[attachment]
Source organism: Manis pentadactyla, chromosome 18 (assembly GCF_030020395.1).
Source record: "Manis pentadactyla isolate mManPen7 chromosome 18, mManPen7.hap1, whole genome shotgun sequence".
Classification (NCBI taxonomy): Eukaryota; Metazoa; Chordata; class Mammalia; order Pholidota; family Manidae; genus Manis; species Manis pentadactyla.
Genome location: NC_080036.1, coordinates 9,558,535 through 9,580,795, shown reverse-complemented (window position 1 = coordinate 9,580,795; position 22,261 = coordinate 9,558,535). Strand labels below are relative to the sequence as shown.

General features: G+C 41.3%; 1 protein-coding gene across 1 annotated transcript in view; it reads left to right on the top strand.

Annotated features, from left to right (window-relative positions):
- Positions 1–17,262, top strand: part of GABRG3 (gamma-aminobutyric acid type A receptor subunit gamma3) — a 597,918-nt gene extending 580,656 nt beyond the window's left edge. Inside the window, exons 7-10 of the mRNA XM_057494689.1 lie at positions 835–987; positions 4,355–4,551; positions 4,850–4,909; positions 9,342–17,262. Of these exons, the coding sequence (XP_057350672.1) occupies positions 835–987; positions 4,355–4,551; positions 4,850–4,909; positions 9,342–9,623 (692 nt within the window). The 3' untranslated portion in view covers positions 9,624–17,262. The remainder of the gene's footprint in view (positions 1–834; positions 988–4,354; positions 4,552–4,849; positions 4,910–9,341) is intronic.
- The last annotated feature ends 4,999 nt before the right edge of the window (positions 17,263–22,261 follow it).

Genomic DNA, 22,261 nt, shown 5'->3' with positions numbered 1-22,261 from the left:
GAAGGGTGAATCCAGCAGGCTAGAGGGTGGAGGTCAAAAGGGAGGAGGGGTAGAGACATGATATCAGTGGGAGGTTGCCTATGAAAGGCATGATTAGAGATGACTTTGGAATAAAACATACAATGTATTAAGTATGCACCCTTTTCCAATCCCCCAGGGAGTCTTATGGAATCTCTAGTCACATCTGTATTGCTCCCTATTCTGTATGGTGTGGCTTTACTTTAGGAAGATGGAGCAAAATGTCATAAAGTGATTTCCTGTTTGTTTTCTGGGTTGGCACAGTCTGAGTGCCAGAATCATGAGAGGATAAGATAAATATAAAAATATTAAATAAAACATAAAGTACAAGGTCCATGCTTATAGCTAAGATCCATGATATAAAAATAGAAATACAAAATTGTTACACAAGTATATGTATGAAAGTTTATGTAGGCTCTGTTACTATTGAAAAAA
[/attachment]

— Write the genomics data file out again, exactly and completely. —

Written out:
Source organism: Manis pentadactyla, chromosome 18 (assembly GCF_030020395.1).
Source record: "Manis pentadactyla isolate mManPen7 chromosome 18, mManPen7.hap1, whole genome shotgun sequence".
Classification (NCBI taxonomy): Eukaryota; Metazoa; Chordata; class Mammalia; order Pholidota; family Manidae; genus Manis; species Manis pentadactyla.
Genome location: NC_080036.1, coordinates 9,558,535 through 9,580,795, shown reverse-complemented (window position 1 = coordinate 9,580,795; position 22,261 = coordinate 9,558,535). Strand labels below are relative to the sequence as shown.

General features: G+C 41.3%; 1 protein-coding gene across 1 annotated transcript in view; it reads left to right on the top strand.

Annotated features, from left to right (window-relative positions):
- Positions 1–17,262, top strand: part of GABRG3 (gamma-aminobutyric acid type A receptor subunit gamma3) — a 597,918-nt gene extending 580,656 nt beyond the window's left edge. Inside the window, exons 7-10 of the mRNA XM_057494689.1 lie at positions 835–987; positions 4,355–4,551; positions 4,850–4,909; positions 9,342–17,262. Of these exons, the coding sequence (XP_057350672.1) occupies positions 835–987; positions 4,355–4,551; positions 4,850–4,909; positions 9,342–9,623 (692 nt within the window). The 3' untranslated portion in view covers positions 9,624–17,262. The remainder of the gene's footprint in view (positions 1–834; positions 988–4,354; positions 4,552–4,849; positions 4,910–9,341) is intronic.
- The last annotated feature ends 4,999 nt before the right edge of the window (positions 17,263–22,261 follow it).

Genomic DNA, 22,261 nt, shown 5'->3' with positions numbered 1-22,261 from the left:
GAAGGGTGAATCCAGCAGGCTAGAGGGTGGAGGTCAAAAGGGAGGAGGGGTAGAGACATGATATCAGTGGGAGGTTGCCTATGAAAGGCATGATTAGAGATGACTTTGGAATAAAACATACAATGTATTAAGTATGCACCCTTTTCCAATCCCCCAGGGAGTCTTATGGAATCTCTAGTCACATCTGTATTGCTCCCTATTCTGTATGGTGTGGCTTTACTTTAGGAAGATGGAGCAAAATGTCATAAAGTGATTTCCTGTTTGTTTTCTGGGTTGGCACAGTCTGAGTGCCAGAATCATGAGAGGATAAGATAAATATAAAAATATTAAATAAAACATAAAGTACAAGGTCCATGCTTATAGCTAAGATCCATGATATAAAAATAGAAATACAAAATTGTTACACAAGTATATGTATGAAAGTTTATGTAGGCTCTGTTACTATTGAAAAAA